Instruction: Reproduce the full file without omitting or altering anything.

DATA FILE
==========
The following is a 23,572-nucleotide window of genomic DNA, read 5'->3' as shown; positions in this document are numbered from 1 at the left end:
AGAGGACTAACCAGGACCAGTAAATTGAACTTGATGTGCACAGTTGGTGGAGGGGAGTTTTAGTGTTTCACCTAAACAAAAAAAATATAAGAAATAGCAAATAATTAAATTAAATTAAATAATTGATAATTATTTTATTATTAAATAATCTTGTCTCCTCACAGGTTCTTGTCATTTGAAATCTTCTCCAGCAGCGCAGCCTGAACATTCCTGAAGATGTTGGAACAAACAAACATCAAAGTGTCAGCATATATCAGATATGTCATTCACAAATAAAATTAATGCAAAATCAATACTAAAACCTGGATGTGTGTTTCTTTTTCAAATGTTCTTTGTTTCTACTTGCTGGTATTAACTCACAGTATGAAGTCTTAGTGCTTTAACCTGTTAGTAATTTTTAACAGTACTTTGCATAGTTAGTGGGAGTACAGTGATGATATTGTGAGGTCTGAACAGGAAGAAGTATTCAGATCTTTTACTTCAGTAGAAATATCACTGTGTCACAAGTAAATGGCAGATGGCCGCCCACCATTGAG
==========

The following is a 23,572-nucleotide window of genomic DNA, read 5'->3' as shown; positions in this document are numbered from 1 at the left end:
AGAGGACTAACCAGGACCAGTAAATTGAACTTGATGTGCACAGTTGGTGGAGGGGAGTTTTAGTGTTTCACCTAAACAAAAAAAATATAAGAAATAGCAAATAATTAAATTAAATTAAATAATTGATAATTATTTTATTATTAAATAATCTTGTCTCCTCACAGGTTCTTGTCATTTGAAATCTTCTCCAGCAGCGCAGCCTGAACATTCCTGAAGATGTTGGAACAAACAAACATCAAAGTGTCAGCATATATCAGATATGTCATTCACAAATAAAATTAATGCAAAATCAATACTAAAACCTGGATGTGTGTTTCTTTTTCAAATGTTCTTTGTTTCTACTTGCTGGTATTAACTCACAGTATGAAGTCTTAGTGCTTTAACCTGTTAGTAATTTTTAACAGTACTTTGCATAGTTAGTGGGAGTACAGTGATGATATTGTGAGGTCTGAACAGGAAGAAGTATTCAGATCTTTTACTTCAGTAGAAATATCACTGTGTCACAAGTAAATGGCAGATGGCCGCCCACCATTGAG